condition Diabetes can damage the nerves in your feet, as well as lead to blood vessel disease. These conditions make it harder to notice when you injure your foot or develop a sore. d

Diabetes can damage the nerves in your feet, as well as lead to blood vessel disease. These conditions make it harder to notice when you injure your foot or develop a sore.

Diabetic Foot Problems

What causes diabetic foot problems?

Neuropathy and blood vessel disease both raise the risk for foot sores (ulcers). The nerves of the feet are the longest in the body. They often are affected by nerve injury (neuropathy). When a person with diabetes loses sensation in the feet, they may not notice sores or injuries until serious ulcers develop.

Preventing diabetic foot problems

To help keep foot problems from developing, the National Institute of Diabetes and Digestive and Kidney Diseases recommends that people with diabetes take care of the disease and its symptoms. They suggest the following for correct foot care:

Check your feet and toes daily for any cuts, sores, bruises, bumps, or infections . Use a mirror to look at the bottom of your feet. Or ask someone to help you.

Check your shoes before putting them on to make sure they have no tears, sharp edges, or objects in them that might harm your feet.

Wash your feet daily with warm (not hot) water and a mild soap. If you have neuropathy, test the water temperature with a thermometer or your wrist or elbow before putting your feet in the water. Healthcare providers don't advise soaking your feet for long periods. Dry your feet carefully with a soft towel, especially between the toes.

Wear shoes that fit your feet well and let your toes move. Break in new shoes gradually. Wear them for only an hour at a time at first. After years of neuropathy, as reflexes are lost, the feet are likely to become wider and flatter. If you have trouble finding shoes that fit, ask your primary healthcare provider to refer you to a foot specialist (podiatrist). This healthcare provider can give you corrective shoes or inserts.

Except for the skin between the toes, cover your feet with petroleum jelly, a lotion containing lanolin, or cold cream before putting on shoes and socks. For people with diabetes, the feet tend to sweat less than normal. Using a moisturizer helps prevent dry, cracked skin. Put talcum powder or cornstarch between your toes to keep these areas dry.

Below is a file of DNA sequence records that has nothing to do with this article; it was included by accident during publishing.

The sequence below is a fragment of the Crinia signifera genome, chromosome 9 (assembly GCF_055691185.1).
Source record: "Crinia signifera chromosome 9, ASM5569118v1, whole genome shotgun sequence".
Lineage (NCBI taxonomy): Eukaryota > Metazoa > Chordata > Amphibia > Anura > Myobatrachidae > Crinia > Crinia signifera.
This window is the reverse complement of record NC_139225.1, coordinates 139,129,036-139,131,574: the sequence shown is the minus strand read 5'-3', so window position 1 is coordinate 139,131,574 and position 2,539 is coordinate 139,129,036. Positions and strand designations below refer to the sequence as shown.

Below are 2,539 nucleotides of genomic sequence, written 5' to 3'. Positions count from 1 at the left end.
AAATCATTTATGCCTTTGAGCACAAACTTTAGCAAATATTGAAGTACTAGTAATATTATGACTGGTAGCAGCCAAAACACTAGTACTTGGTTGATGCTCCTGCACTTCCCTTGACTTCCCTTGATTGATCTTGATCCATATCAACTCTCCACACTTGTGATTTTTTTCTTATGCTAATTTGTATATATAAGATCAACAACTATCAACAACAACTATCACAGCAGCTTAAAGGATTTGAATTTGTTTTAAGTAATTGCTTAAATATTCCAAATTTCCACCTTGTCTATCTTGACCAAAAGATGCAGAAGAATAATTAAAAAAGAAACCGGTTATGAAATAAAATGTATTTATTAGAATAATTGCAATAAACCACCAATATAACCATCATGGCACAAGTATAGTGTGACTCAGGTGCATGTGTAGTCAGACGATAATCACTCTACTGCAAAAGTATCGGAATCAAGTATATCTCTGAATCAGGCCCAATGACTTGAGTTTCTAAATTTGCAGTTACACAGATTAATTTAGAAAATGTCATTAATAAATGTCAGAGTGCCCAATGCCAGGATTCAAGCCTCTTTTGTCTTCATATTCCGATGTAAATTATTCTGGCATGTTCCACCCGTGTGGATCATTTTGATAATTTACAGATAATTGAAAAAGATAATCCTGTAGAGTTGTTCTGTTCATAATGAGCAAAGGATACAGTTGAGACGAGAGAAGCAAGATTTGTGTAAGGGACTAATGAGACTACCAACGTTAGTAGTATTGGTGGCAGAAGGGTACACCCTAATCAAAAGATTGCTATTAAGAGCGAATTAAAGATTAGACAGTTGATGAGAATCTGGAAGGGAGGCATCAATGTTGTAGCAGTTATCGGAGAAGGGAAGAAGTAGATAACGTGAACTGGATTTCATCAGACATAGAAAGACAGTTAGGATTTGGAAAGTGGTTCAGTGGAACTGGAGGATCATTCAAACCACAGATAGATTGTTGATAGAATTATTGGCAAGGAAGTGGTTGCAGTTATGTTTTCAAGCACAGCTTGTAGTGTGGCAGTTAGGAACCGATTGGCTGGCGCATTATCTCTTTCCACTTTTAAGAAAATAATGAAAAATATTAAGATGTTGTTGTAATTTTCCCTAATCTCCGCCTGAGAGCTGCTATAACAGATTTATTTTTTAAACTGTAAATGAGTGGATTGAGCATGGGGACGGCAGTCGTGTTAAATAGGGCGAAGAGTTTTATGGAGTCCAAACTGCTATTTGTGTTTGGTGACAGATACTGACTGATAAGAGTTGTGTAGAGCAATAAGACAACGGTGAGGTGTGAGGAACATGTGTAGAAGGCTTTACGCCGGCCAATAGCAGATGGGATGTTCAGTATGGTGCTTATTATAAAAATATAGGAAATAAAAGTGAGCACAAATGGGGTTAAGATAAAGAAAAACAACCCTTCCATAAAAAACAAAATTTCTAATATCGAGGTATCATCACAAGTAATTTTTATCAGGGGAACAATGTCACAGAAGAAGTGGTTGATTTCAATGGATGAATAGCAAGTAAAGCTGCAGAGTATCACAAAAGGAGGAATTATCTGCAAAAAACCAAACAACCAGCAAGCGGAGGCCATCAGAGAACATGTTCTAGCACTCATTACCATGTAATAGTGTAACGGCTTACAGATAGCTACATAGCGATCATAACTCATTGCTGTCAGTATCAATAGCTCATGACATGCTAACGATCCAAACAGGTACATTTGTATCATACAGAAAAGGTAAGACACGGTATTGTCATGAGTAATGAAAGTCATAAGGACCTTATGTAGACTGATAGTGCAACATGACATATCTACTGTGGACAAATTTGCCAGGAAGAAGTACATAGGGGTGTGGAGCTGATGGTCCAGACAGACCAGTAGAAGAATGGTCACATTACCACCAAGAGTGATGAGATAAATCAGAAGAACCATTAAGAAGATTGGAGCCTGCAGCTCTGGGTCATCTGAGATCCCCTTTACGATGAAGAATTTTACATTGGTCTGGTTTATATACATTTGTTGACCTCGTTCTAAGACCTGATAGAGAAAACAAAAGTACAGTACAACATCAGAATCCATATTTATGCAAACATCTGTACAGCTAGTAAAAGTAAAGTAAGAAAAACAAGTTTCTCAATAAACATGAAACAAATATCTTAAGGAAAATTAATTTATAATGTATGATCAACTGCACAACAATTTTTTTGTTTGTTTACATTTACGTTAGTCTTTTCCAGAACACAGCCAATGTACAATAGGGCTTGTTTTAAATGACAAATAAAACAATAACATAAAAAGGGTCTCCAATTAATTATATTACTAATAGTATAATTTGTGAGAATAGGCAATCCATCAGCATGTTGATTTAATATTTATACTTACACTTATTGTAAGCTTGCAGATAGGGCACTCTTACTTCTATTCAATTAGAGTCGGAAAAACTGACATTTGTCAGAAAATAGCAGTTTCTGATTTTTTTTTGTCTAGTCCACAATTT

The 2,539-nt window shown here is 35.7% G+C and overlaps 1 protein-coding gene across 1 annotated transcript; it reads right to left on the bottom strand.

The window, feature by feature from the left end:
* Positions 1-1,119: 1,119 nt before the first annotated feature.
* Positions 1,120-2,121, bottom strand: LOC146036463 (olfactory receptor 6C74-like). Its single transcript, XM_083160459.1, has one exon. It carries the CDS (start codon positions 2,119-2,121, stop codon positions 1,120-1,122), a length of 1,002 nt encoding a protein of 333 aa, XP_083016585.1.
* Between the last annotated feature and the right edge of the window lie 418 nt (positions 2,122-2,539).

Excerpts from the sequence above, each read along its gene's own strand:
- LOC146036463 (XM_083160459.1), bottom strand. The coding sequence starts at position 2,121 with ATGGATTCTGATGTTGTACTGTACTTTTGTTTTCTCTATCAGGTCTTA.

Use an emery board or pumice stone to file dead skin, but don't remove calluses using sharp tools. Don't try to cut off any growths yourself. Don't use harsh chemicals, such as wart remover on your feet.

Cut your toenails straight across. But be careful not to leave any sharp corners that could cut the next toe.

Don't sit with your legs crossed. Crossing your legs can reduce the flow of blood to the feet. Don't smoke. Elevate your legs when you are sitting. Wiggle your toes several times a day to keep the blood flowing.

Ask your healthcare provider to check your feet at every visit. Call your healthcare provider if you notice that a sore is not healing well. Take your shoes and socks off while you are waiting for your appointment to start.

Wear socks if your feet become cold at night. Don't use heating pads or hot water bottles.

Wear thick, soft socks. Don't wear slippery stockings, mended stockings, or stockings with seams.

Never go barefoot, especially on the beach, hot sand, or rocks.

The American Diabetes Association (ADA) recommends that if you have a cut or break in your skin, or develop an ingrown toenail, call or see your healthcare provider. The ADA also says to contact your healthcare provider if your foot or feet change color, shape, or just "feel funny." This might be pain or loss of feeling. If the pulses in your feet are weak, your healthcare provider may send you for a test of the pulses in your arms and legs. This is to see if you have any blockages or narrowing in the arteries to your feet.

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